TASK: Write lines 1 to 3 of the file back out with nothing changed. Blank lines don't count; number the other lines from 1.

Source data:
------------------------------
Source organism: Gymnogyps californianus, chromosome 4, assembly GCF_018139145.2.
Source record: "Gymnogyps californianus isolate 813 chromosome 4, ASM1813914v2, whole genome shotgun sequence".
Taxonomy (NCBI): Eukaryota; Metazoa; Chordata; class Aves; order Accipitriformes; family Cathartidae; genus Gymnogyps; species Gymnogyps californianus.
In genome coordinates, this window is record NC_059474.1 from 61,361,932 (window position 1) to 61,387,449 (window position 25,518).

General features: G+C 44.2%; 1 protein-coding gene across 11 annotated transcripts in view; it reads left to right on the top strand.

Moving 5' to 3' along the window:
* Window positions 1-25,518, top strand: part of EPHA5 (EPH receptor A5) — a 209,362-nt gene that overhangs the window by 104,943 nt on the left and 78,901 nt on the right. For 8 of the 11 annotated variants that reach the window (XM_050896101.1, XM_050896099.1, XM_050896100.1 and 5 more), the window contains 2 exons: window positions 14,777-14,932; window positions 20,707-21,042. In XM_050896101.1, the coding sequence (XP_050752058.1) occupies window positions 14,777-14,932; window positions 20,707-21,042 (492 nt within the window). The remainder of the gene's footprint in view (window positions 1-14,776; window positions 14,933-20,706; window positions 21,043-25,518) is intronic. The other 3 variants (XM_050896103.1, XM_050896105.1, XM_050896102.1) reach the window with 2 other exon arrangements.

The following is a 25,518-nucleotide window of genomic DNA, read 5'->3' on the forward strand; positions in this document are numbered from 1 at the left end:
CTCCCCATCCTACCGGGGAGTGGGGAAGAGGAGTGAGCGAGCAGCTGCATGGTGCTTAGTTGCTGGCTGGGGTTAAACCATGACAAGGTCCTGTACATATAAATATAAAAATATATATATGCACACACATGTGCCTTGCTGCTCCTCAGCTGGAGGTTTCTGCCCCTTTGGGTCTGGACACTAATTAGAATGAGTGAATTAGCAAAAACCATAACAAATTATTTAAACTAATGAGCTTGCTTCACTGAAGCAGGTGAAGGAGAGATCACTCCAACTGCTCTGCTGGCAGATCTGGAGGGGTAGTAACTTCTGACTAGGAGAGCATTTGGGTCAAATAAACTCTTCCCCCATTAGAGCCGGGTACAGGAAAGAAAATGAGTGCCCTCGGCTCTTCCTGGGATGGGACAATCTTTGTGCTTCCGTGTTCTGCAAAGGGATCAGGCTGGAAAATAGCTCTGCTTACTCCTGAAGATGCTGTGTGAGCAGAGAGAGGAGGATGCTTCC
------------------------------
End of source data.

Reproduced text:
Source organism: Gymnogyps californianus, chromosome 4, assembly GCF_018139145.2.
Source record: "Gymnogyps californianus isolate 813 chromosome 4, ASM1813914v2, whole genome shotgun sequence".
Taxonomy (NCBI): Eukaryota; Metazoa; Chordata; class Aves; order Accipitriformes; family Cathartidae; genus Gymnogyps; species Gymnogyps californianus.